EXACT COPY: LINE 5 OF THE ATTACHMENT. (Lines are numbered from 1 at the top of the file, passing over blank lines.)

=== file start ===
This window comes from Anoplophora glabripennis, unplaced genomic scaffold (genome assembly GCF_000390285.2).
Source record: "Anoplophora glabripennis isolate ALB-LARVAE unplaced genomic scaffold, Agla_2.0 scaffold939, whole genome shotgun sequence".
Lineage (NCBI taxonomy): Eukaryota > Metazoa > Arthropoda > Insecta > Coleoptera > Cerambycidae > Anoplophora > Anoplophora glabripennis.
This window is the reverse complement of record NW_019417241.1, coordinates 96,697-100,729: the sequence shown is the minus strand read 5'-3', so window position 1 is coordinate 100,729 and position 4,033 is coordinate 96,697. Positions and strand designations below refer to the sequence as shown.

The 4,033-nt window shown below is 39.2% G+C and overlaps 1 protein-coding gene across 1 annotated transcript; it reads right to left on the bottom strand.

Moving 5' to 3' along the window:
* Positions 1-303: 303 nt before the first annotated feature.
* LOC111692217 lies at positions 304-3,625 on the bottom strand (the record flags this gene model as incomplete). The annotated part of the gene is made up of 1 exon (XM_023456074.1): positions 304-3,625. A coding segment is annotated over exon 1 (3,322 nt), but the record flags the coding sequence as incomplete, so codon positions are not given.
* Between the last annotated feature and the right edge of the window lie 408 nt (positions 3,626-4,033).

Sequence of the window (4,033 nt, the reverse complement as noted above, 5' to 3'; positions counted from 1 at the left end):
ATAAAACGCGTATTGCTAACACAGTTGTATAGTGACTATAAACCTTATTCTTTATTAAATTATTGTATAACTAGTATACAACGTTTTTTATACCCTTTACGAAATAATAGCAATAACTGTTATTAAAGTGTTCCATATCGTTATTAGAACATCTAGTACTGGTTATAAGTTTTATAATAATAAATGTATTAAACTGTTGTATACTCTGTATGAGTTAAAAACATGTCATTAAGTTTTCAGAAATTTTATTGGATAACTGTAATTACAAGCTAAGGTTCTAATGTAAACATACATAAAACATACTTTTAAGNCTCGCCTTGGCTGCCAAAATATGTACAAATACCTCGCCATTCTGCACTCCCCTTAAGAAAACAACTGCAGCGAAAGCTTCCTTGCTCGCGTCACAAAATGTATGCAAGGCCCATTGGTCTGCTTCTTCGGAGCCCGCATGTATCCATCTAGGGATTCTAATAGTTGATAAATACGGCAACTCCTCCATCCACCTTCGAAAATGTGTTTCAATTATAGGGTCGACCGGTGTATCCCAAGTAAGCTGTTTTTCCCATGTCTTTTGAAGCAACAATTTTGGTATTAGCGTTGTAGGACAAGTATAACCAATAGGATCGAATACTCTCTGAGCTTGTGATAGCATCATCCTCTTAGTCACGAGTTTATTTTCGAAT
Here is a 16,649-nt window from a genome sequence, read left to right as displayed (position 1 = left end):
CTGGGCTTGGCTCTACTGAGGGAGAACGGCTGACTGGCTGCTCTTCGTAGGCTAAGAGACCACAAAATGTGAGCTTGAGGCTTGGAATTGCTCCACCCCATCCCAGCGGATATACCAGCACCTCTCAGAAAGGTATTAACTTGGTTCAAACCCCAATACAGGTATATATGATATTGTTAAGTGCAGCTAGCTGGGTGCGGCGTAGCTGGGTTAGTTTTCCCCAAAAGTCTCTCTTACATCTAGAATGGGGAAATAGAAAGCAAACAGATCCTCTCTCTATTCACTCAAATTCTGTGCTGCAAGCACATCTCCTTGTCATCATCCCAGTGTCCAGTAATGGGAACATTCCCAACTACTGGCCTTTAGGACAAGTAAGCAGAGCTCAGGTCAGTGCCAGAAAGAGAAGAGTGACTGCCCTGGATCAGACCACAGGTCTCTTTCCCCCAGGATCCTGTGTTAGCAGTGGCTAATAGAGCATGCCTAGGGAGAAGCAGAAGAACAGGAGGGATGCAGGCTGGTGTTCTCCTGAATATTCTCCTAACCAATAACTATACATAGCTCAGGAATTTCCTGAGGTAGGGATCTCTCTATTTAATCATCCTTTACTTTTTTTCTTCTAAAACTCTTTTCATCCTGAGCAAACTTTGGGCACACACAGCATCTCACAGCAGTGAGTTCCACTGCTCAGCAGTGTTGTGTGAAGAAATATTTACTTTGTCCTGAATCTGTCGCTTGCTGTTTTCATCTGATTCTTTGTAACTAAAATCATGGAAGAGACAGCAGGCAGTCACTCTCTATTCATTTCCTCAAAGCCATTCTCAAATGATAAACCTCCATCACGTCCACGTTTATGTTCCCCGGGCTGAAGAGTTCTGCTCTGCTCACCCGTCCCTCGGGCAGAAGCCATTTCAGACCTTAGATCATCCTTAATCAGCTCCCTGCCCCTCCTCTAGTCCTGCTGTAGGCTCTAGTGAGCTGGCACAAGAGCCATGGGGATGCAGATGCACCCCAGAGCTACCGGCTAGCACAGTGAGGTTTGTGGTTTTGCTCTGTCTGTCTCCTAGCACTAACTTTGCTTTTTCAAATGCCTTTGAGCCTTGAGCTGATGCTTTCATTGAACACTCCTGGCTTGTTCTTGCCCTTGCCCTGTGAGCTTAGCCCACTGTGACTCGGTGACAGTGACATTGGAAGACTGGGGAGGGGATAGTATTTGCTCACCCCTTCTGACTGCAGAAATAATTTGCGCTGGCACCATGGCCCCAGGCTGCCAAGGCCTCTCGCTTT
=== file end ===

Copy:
The 4,033-nt window shown below is 39.2% G+C and overlaps 1 protein-coding gene across 1 annotated transcript; it reads right to left on the bottom strand.